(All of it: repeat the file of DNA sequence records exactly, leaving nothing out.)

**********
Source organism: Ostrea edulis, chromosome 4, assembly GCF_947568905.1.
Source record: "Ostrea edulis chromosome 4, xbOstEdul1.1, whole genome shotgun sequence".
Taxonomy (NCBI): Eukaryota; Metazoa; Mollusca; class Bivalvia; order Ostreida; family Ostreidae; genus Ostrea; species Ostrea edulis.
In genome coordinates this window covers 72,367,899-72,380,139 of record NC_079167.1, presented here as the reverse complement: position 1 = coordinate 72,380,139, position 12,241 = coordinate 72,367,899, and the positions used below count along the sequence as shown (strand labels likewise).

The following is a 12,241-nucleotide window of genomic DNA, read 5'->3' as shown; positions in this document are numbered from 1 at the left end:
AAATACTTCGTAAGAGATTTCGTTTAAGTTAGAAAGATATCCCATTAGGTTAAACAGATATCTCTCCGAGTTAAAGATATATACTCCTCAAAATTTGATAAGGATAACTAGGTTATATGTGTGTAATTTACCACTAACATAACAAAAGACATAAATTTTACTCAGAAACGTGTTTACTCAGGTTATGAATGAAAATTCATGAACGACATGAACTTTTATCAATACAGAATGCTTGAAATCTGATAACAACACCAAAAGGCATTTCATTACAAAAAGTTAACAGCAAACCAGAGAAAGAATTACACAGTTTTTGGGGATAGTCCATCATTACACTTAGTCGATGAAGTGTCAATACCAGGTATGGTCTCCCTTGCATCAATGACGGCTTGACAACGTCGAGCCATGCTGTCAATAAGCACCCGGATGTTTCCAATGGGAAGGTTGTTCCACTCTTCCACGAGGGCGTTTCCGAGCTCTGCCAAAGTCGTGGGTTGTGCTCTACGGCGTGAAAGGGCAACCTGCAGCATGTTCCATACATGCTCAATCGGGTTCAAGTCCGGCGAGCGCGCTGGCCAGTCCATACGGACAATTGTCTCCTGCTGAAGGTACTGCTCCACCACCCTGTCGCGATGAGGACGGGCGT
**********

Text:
Source organism: Ostrea edulis, chromosome 4, assembly GCF_947568905.1.
Source record: "Ostrea edulis chromosome 4, xbOstEdul1.1, whole genome shotgun sequence".
Taxonomy (NCBI): Eukaryota; Metazoa; Mollusca; class Bivalvia; order Ostreida; family Ostreidae; genus Ostrea; species Ostrea edulis.
In genome coordinates this window covers 72,367,899-72,380,139 of record NC_079167.1, presented here as the reverse complement: position 1 = coordinate 72,380,139, position 12,241 = coordinate 72,367,899, and the positions used below count along the sequence as shown (strand labels likewise).

The following is a 12,241-nucleotide window of genomic DNA, read 5'->3' as shown; positions in this document are numbered from 1 at the left end:
AAATACTTCGTAAGAGATTTCGTTTAAGTTAGAAAGATATCCCATTAGGTTAAACAGATATCTCTCCGAGTTAAAGATATATACTCCTCAAAATTTGATAAGGATAACTAGGTTATATGTGTGTAATTTACCACTAACATAACAAAAGACATAAATTTTACTCAGAAACGTGTTTACTCAGGTTATGAATGAAAATTCATGAACGACATGAACTTTTATCAATACAGAATGCTTGAAATCTGATAACAACACCAAAAGGCATTTCATTACAAAAAGTTAACAGCAAACCAGAGAAAGAATTACACAGTTTTTGGGGATAGTCCATCATTACACTTAGTCGATGAAGTGTCAATACCAGGTATGGTCTCCCTTGCATCAATGACGGCTTGACAACGTCGAGCCATGCTGTCAATAAGCACCCGGATGTTTCCAATGGGAAGGTTGTTCCACTCTTCCACGAGGGCGTTTCCGAGCTCTGCCAAAGTCGTGGGTTGTGCTCTACGGCGTGAAAGGGCAACCTGCAGCATGTTCCATACATGCTCAATCGGGTTCAAGTCCGGCGAGCGCGCTGGCCAGTCCATACGGACAATTGTCTCCTGCTGAAGGTACTGCTCCACCACCCTGTCGCGATGAGGACGGGCGT